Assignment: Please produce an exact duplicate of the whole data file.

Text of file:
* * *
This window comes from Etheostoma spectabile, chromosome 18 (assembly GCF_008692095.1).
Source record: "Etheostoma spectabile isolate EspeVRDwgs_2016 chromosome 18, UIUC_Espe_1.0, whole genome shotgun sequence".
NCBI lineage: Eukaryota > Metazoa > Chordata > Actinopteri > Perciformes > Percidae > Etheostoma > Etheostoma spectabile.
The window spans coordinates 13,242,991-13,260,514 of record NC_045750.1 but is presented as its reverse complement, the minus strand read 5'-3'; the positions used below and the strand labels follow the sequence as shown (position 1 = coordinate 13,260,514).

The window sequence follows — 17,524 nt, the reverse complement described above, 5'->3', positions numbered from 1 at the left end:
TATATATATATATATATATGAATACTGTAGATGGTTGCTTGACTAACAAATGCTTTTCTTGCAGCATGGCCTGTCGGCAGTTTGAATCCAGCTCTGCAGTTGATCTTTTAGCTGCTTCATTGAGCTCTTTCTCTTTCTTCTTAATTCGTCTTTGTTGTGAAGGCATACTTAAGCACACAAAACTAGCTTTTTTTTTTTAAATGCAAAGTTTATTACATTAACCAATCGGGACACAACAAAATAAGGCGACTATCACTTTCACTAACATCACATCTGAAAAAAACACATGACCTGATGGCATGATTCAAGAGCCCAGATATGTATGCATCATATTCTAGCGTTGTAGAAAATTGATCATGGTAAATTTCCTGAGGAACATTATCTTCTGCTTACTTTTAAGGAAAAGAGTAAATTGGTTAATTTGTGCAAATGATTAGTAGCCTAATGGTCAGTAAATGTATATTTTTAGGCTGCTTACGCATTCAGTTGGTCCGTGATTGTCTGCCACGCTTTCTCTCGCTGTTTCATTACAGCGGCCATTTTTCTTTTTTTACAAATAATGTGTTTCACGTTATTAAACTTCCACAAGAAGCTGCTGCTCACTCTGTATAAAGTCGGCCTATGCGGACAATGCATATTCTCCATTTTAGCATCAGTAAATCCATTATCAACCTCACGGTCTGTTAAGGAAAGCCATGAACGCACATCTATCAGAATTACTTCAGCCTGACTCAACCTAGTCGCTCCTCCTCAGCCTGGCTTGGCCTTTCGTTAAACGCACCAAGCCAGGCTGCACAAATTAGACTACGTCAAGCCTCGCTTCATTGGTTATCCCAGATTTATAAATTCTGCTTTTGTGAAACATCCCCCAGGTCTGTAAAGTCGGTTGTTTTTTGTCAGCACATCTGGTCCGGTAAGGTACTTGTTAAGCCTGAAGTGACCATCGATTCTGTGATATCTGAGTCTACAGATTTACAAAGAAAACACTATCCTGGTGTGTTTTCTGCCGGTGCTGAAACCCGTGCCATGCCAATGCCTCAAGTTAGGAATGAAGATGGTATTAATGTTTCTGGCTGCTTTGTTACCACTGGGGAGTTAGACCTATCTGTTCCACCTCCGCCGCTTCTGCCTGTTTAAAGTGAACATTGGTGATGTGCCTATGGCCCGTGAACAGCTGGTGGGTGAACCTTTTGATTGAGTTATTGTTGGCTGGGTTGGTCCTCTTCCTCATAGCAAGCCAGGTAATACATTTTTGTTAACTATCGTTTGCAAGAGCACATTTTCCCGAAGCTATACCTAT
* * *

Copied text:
This window comes from Etheostoma spectabile, chromosome 18 (assembly GCF_008692095.1).
Source record: "Etheostoma spectabile isolate EspeVRDwgs_2016 chromosome 18, UIUC_Espe_1.0, whole genome shotgun sequence".
NCBI lineage: Eukaryota > Metazoa > Chordata > Actinopteri > Perciformes > Percidae > Etheostoma > Etheostoma spectabile.
The window spans coordinates 13,242,991-13,260,514 of record NC_045750.1 but is presented as its reverse complement, the minus strand read 5'-3'; the positions used below and the strand labels follow the sequence as shown (position 1 = coordinate 13,260,514).

The window sequence follows — 17,524 nt, the reverse complement described above, 5'->3', positions numbered from 1 at the left end:
TATATATATATATATATATGAATACTGTAGATGGTTGCTTGACTAACAAATGCTTTTCTTGCAGCATGGCCTGTCGGCAGTTTGAATCCAGCTCTGCAGTTGATCTTTTAGCTGCTTCATTGAGCTCTTTCTCTTTCTTCTTAATTCGTCTTTGTTGTGAAGGCATACTTAAGCACACAAAACTAGCTTTTTTTTTTTAAATGCAAAGTTTATTACATTAACCAATCGGGACACAACAAAATAAGGCGACTATCACTTTCACTAACATCACATCTGAAAAAAACACATGACCTGATGGCATGATTCAAGAGCCCAGATATGTATGCATCATATTCTAGCGTTGTAGAAAATTGATCATGGTAAATTTCCTGAGGAACATTATCTTCTGCTTACTTTTAAGGAAAAGAGTAAATTGGTTAATTTGTGCAAATGATTAGTAGCCTAATGGTCAGTAAATGTATATTTTTAGGCTGCTTACGCATTCAGTTGGTCCGTGATTGTCTGCCACGCTTTCTCTCGCTGTTTCATTACAGCGGCCATTTTTCTTTTTTTACAAATAATGTGTTTCACGTTATTAAACTTCCACAAGAAGCTGCTGCTCACTCTGTATAAAGTCGGCCTATGCGGACAATGCATATTCTCCATTTTAGCATCAGTAAATCCATTATCAACCTCACGGTCTGTTAAGGAAAGCCATGAACGCACATCTATCAGAATTACTTCAGCCTGACTCAACCTAGTCGCTCCTCCTCAGCCTGGCTTGGCCTTTCGTTAAACGCACCAAGCCAGGCTGCACAAATTAGACTACGTCAAGCCTCGCTTCATTGGTTATCCCAGATTTATAAATTCTGCTTTTGTGAAACATCCCCCAGGTCTGTAAAGTCGGTTGTTTTTTGTCAGCACATCTGGTCCGGTAAGGTACTTGTTAAGCCTGAAGTGACCATCGATTCTGTGATATCTGAGTCTACAGATTTACAAAGAAAACACTATCCTGGTGTGTTTTCTGCCGGTGCTGAAACCCGTGCCATGCCAATGCCTCAAGTTAGGAATGAAGATGGTATTAATGTTTCTGGCTGCTTTGTTACCACTGGGGAGTTAGACCTATCTGTTCCACCTCCGCCGCTTCTGCCTGTTTAAAGTGAACATTGGTGATGTGCCTATGGCCCGTGAACAGCTGGTGGGTGAACCTTTTGATTGAGTTATTGTTGGCTGGGTTGGTCCTCTTCCTCATAGCAAGCCAGGTAATACATTTTTGTTAACTATCGTTTGCAAGAGCACATTTTCCCGAAGCTATACCTAT